The only critical feedback I got was on my adherence to APA style guidelines. According to the NCU mentors, I'm an absolute genius - I never received critical / corrective feedback irregarless of the outlandish statements I made - every assignment I've done got a 95% or higher grade!
If you want a useful course which will prepare you for educational leadership, this isn't it. I'm an administrator with 10+ years of leadership experience, and 20 years in education.
This school will not prepare you to effectively lead a school... it won't prepare you for anything except high loan payments, and how to deal with disappointment.
This school is a train wreck- disorganized, at best. The school originally offered flexible assignment submission schedules- basically, work at your own pace. Under pressure to hold on to its accreditation, the school switched to mandatory due dates and did not grandfather existing students under this policy. If you signed up for this school because of its flexibility, you're done.
Quality of instruction is nonexistent. There are no presentations to review, no guidance on understanding content, nada. You order your books and tackle the work alone with no instruction- each course is self-taught, with a mentor who grades assignments and, if you're lucky and get a decent one, will answer questions if you have them. And the books are just about useless, because you'll be spending the bulk of your time writing papers, and will have to research everything.
So, about these research papers. Papers, papers, papers! Papers for everyone! Finance major? Write a million papers! Accounting major? A million papers for you too! I could have had a flipping PhD by now with all the research and writing I've done at this ridiculous school. If I wanted to write a million papers, I'd have been an English major. As a working adult with a family, I don't have time to write a dissertation on every subject. Lastly, syllabi are generic, loaded with errors, and rarely updated... and if you ask for clarification, the mentors will cite the syllabus and tell you they didn't write it but have to enforce it, and so you're pretty much S.O.L.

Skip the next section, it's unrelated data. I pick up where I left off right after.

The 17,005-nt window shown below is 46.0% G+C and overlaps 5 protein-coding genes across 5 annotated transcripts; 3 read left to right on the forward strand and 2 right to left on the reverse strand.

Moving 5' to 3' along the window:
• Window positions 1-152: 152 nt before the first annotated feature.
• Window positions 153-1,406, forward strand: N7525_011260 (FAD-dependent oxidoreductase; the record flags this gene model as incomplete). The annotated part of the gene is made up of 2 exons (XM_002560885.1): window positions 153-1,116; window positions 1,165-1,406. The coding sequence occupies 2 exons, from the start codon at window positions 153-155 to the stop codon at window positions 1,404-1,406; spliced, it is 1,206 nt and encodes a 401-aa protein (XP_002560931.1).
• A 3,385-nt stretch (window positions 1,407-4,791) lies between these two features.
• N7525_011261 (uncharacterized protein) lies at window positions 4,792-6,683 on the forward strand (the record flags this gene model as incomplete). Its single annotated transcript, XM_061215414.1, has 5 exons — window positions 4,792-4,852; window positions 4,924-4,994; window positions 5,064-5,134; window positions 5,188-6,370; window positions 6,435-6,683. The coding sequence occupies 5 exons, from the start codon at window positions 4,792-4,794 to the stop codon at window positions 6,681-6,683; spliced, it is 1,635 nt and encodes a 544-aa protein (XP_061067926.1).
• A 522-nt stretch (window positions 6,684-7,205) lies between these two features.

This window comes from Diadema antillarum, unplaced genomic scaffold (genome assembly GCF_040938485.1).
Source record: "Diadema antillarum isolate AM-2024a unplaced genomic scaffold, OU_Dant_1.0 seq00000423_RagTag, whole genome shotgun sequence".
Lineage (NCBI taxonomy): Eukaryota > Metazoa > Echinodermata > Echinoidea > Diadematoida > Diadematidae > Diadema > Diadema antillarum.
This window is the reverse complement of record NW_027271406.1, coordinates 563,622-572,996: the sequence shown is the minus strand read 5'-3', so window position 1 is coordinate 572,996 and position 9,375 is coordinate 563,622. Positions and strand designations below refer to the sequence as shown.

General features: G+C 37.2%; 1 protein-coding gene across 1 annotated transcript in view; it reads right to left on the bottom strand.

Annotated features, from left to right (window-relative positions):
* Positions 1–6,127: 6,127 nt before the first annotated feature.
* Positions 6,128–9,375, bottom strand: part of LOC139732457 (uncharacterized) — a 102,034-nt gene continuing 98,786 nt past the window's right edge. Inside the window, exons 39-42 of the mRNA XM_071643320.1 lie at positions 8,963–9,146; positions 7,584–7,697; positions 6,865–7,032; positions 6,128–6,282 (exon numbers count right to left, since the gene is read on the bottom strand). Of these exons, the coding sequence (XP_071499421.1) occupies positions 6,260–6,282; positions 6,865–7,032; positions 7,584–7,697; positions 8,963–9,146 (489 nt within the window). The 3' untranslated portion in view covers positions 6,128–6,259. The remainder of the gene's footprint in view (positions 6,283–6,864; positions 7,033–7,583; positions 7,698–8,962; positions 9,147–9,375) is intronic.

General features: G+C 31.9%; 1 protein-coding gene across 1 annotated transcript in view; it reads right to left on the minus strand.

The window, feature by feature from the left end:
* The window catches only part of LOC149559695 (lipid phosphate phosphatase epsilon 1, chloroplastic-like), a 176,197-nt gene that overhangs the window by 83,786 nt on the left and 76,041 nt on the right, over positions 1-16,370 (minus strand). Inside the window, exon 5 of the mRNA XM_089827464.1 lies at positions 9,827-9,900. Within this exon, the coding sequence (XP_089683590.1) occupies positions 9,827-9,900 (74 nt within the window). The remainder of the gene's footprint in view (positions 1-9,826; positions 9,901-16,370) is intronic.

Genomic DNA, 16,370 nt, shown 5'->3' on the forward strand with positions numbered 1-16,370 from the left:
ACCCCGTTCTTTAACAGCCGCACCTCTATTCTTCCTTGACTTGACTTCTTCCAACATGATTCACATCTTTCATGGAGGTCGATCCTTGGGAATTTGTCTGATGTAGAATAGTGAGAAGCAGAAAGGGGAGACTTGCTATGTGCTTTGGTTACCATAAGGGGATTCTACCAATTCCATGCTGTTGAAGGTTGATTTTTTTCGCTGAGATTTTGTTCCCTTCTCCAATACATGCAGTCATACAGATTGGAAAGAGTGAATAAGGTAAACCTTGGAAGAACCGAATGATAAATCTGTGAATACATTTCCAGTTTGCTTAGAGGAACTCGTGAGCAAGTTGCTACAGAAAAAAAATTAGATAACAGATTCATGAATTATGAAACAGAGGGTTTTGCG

If the quality of education isn't enough to scare you away, beware of the financial pitfalls associated with this school. Tuition is constantly increasing, with no changes to course content or the school's technology (by the way, the university's website is outdated and nearly useless). The financial aid department is slower than molasses to process your funds, to the point where you'll wonder if you're going to be dropped before your courses are paid. They're also constantly coming up with new excuses to hold students' stipends... hope you aren't looking to buy food or pay your rent with your stipend, because you'll be starving and homeless before you actually get the money. The University also set up a nice deal for itself with Sallie Mae (another horrible business) wherein students either have to sign up for an account with Sallie Mae in order to get electronic disbursements to that account, or wait five billion years to receive a paper check.
I wish I'd listened to the negative reviews that called this university a correspondence school, because that's exactly what it is.
If you choose to enroll here, I wish you luck because you're certainly going to need it!
Northcentral University snagged me up back in 2009 when a friend of mine told me I could get my doctorate without having a residency. This was a huge draw for me because I was raising 3 daughters and didn't want to miss a moment of their exciting lives. I'm also very picky about the impact my actions have on my daughters lives. Getting to graduation before they graduated high school would mean they'd see the true value of the accomplishments.
I transfered from University of Phoenix (where I had received my BSM) and re-started my Masters. At first I thought I would transfer my credits, but when I realized how much more knowledge I was retaining by having a much more focused learning experience, I knew I needed to complete all of the coursework for the Masters. It was only 10 classes and it ended up taking me less than two years to get it.
I was so proud walking across the stage having my then 15, 14, and 12 year old girls cheer for me. It was a great honor to be a role model to them. I will continue into my doctorate program at NCU and hope to have the same success and impact on those around me.